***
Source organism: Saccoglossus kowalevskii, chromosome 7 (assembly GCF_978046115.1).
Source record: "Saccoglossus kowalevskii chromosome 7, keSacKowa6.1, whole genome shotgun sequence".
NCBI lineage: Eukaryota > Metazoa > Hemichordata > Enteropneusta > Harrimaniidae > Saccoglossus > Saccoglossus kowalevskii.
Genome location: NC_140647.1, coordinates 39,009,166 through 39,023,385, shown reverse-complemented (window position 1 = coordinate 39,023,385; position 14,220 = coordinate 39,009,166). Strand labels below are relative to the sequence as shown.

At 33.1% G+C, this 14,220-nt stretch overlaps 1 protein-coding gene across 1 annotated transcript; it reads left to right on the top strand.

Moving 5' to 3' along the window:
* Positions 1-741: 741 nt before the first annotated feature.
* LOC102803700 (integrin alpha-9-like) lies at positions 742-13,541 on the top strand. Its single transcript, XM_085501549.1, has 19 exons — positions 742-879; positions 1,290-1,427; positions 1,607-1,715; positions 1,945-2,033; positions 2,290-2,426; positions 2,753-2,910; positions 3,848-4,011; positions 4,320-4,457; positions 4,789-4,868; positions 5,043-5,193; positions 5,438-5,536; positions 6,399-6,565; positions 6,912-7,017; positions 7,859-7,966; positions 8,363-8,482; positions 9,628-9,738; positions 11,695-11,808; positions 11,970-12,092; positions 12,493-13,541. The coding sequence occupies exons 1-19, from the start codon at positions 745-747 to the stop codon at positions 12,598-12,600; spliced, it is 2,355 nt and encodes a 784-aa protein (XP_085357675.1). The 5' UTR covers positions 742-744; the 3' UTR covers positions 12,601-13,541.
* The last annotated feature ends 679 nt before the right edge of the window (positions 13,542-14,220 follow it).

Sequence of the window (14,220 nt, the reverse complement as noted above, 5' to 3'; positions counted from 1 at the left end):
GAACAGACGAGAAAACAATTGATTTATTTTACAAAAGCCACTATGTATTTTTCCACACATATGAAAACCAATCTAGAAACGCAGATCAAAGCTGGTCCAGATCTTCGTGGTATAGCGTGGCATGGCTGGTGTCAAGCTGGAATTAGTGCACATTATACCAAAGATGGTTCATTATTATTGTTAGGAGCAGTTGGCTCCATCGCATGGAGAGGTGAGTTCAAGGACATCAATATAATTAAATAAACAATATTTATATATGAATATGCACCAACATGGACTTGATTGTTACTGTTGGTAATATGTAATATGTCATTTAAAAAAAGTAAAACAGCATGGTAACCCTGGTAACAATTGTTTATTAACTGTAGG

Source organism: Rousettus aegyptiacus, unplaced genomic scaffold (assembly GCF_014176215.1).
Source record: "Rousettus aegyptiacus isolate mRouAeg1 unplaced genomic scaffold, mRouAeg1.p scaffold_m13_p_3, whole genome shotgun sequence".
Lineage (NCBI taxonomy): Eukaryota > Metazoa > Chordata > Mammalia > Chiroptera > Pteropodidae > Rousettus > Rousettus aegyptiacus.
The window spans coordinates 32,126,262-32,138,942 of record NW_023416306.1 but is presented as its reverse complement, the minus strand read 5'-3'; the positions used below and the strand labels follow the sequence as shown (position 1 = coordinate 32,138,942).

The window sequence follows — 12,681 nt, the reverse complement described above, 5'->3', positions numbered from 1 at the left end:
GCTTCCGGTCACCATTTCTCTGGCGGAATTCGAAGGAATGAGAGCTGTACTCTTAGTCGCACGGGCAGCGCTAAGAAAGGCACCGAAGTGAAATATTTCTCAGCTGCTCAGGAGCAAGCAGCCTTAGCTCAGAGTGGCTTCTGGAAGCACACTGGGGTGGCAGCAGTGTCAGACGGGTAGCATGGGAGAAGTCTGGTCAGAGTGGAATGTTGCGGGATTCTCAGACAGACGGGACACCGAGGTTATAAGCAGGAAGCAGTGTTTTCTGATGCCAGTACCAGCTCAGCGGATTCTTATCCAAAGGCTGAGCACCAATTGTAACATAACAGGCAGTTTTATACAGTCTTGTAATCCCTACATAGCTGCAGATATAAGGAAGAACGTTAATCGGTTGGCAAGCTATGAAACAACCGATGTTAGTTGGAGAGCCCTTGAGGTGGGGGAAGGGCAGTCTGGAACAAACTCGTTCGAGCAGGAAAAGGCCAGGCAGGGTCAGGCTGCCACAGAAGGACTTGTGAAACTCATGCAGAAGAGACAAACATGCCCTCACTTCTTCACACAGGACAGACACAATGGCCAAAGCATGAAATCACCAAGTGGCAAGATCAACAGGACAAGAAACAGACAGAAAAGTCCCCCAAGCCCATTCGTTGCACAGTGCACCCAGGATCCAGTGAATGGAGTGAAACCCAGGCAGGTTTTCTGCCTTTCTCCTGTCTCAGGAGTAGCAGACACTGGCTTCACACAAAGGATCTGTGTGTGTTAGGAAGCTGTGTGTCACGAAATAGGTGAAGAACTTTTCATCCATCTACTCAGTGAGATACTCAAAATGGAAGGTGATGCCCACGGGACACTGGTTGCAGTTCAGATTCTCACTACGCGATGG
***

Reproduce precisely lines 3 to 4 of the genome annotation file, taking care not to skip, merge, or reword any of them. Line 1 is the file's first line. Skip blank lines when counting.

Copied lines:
NCBI lineage: Eukaryota > Metazoa > Hemichordata > Enteropneusta > Harrimaniidae > Saccoglossus > Saccoglossus kowalevskii.
Genome location: NC_140647.1, coordinates 39,009,166 through 39,023,385, shown reverse-complemented (window position 1 = coordinate 39,023,385; position 14,220 = coordinate 39,009,166). Strand labels below are relative to the sequence as shown.